Are there other ways to reduce user effort then? Is it possible to make the process simpler and control its frequency irrespective of the number of applications that are protected? The answer is a resounding YES – and this is where IDaaS again shines, because it provides the single point of control that is required to make this happen.

The first step is to make one-time passwords easier to use. When sending an SMS, don’t just send a 6-digit code, also send a URL that users can simply click on. An IDaaS identity provider can then accept the code being typed in on the one hand, but also be in waiting for the URL to be accessed, and complete the process that way. Its not only much quicker, its difficult to make a mistake, as there is no typing involved.

Even simpler usage can be achieved on Mobile phones via notifications that allow users to “Accept or Decline” instead of having to type a code. A simple swipe and click is all that is required in most cases. Similar can be achieved when using emails or other ways to gain out-of-band verification of a login.

It is important to note that the ease-of-use does not detract from the security of the one-time password. Nothing is lost in making this nice, we are merely leveraging our ability (courtesy of unified cloud-based IDaaS) to rendezvous the Application security MFA query with the user response in the Cloud.

This significantly lowers the burden on the user and thus increases the number of times users can be “made to jump through a hoop” – because it’s a bigger, lower hanging hoop and more a largish step rather than a jump.

But wait, there is more! An IDaaS solution can know a great deal of information about the current users disposition, as it sees everything the user does application- and authentication-wise. How long since they last authenticated, what device are they using to authenticate right now, which network are they doing this from and also how recently they have completed a multi-factor authentication step.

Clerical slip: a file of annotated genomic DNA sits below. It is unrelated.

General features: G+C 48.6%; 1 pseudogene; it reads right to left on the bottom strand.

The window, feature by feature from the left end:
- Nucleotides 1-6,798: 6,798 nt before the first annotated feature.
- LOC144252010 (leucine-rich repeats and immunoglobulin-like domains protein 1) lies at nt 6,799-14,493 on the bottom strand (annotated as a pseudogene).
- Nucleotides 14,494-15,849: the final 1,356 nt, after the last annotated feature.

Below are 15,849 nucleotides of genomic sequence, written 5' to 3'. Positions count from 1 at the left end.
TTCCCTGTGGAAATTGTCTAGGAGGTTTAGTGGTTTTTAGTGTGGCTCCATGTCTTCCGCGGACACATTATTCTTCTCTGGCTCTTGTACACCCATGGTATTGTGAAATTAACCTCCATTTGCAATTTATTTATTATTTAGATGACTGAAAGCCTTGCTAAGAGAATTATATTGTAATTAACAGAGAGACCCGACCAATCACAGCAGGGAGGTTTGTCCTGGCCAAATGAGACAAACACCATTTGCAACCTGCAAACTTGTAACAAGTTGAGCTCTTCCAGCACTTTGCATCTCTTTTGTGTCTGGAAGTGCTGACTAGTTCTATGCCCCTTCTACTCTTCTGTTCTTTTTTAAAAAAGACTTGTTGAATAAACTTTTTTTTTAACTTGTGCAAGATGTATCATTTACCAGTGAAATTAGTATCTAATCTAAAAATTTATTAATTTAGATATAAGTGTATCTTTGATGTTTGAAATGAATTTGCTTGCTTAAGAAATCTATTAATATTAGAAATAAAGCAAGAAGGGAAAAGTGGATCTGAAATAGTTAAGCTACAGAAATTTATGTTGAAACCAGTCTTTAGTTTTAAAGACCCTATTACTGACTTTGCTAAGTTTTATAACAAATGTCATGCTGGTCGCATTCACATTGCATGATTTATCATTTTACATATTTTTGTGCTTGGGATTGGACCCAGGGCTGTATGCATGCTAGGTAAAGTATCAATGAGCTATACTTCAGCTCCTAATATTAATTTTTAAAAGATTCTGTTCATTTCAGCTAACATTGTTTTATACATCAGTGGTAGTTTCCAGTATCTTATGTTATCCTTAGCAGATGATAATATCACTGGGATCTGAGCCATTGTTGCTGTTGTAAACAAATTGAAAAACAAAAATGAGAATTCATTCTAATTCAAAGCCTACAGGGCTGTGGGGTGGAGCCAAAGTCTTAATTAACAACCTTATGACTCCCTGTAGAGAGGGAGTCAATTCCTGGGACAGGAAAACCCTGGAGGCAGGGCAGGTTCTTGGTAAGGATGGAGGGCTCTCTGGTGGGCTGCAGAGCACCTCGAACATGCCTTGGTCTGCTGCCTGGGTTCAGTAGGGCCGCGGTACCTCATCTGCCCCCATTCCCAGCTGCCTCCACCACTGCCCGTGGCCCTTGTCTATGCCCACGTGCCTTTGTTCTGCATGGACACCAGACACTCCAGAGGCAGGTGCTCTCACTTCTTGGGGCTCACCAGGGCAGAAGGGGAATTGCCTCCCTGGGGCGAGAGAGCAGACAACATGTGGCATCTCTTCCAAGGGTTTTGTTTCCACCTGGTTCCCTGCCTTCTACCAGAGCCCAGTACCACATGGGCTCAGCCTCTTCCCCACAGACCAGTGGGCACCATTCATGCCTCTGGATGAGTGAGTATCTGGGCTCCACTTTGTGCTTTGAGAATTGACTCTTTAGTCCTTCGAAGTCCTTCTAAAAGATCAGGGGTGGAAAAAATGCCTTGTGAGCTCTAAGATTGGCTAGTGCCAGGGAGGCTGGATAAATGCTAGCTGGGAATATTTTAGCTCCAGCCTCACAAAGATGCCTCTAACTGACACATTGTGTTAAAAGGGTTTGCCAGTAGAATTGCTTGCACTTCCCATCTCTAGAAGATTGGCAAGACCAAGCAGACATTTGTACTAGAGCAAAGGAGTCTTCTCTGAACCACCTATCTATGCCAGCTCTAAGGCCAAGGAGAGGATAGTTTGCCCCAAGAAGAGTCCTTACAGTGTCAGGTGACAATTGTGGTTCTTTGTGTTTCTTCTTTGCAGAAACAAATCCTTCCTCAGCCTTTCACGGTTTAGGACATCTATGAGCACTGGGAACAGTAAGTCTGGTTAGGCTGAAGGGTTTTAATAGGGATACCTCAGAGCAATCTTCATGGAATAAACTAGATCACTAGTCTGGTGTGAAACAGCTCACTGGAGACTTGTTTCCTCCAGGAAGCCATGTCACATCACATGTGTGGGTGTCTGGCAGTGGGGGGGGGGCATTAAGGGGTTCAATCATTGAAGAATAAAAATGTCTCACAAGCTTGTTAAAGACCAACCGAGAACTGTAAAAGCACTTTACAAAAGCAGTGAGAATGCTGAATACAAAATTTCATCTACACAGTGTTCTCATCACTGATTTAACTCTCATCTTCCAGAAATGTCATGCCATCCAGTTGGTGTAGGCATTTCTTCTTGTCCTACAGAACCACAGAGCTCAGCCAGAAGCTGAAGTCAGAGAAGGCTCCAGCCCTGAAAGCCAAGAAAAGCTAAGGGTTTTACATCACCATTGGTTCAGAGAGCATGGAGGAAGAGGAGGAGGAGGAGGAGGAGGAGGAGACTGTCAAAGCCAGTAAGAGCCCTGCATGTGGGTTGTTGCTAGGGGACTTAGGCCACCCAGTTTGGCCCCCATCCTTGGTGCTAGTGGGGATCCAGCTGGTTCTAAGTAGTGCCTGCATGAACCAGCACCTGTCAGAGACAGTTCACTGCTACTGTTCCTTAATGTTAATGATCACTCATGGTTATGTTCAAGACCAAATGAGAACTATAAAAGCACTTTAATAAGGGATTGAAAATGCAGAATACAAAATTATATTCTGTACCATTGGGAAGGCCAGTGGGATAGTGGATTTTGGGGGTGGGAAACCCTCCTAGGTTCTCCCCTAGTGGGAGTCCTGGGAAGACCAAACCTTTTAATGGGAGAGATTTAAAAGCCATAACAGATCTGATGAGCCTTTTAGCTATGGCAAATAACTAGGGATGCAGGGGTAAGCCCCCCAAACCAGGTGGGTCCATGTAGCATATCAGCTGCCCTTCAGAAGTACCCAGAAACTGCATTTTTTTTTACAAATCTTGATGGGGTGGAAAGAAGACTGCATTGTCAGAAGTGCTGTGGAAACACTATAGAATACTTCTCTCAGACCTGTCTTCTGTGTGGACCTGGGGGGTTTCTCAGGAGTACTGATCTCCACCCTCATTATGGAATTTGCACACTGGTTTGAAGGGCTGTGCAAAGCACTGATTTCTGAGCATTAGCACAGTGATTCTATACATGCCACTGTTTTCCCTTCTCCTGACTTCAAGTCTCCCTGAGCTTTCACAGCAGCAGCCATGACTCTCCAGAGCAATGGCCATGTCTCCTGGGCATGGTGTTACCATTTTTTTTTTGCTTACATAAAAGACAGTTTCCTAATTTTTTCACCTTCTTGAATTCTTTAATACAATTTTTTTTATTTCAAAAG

This makes it possible for applications to take a measured approach to multi-factor enforcement. Most applications would probably be sufficiently well served if a user had completed strong authentication in the last few hours – there is no need to insist on doing MFA every time an app is opened. This creates a situation where every application could require strong authentication, but it only results in users having to actually click “accept” two to three times a day, as applications leverage authentication complexity from one another.

There would still likely be a few applications considered special and always require more – but that is ok – there will be fewer users needing to access them typically and the importance of those applications is appreciated by staff. If there is negative feedback the policies can be fine tuned to provide highly visible relief to staff until everybody is happy.

It is clear that a cloud-based IDaaS solution is the only way to tick all the boxes to provide secure universal access from anywhere to all applications in an enterprise. No other combination of access control, VPN or similar provides that single point of control where all the parts in the equation can leverage information to the same extent as IDaaS can in order to provide an easy to use multi factor authentication, access and authorization solution.

That is why easy to use multi-factor authentication based on an IDaaS platform will make a big difference to security.